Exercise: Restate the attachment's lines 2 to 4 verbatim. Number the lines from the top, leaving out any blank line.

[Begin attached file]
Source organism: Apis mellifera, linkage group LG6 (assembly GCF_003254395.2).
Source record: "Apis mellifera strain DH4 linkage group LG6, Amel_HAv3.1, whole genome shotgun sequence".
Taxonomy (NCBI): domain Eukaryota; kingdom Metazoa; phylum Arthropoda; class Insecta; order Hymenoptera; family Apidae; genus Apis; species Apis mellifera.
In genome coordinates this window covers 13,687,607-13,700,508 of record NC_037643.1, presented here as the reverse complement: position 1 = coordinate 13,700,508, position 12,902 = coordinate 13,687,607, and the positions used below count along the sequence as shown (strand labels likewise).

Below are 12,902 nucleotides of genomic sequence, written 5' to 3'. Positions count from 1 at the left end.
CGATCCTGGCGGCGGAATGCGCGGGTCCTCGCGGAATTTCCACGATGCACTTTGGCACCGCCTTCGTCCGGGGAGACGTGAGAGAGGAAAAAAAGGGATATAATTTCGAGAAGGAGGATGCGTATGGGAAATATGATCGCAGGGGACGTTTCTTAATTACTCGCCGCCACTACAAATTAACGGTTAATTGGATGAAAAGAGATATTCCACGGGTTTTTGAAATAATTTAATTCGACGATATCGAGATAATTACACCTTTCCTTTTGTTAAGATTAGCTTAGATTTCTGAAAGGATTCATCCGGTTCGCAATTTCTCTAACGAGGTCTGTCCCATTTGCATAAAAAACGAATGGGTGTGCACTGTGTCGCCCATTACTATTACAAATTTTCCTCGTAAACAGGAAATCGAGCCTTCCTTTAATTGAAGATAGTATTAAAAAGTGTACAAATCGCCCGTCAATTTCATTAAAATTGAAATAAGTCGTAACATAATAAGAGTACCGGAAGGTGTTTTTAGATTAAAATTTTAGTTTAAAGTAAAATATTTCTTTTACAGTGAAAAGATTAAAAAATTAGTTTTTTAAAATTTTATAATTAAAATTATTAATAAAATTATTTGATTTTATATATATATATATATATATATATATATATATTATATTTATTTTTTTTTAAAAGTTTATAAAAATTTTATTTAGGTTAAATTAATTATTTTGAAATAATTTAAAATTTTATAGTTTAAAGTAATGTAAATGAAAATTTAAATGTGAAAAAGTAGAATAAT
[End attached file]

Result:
Source record: "Apis mellifera strain DH4 linkage group LG6, Amel_HAv3.1, whole genome shotgun sequence".
Taxonomy (NCBI): domain Eukaryota; kingdom Metazoa; phylum Arthropoda; class Insecta; order Hymenoptera; family Apidae; genus Apis; species Apis mellifera.
In genome coordinates this window covers 13,687,607-13,700,508 of record NC_037643.1, presented here as the reverse complement: position 1 = coordinate 13,700,508, position 12,902 = coordinate 13,687,607, and the positions used below count along the sequence as shown (strand labels likewise).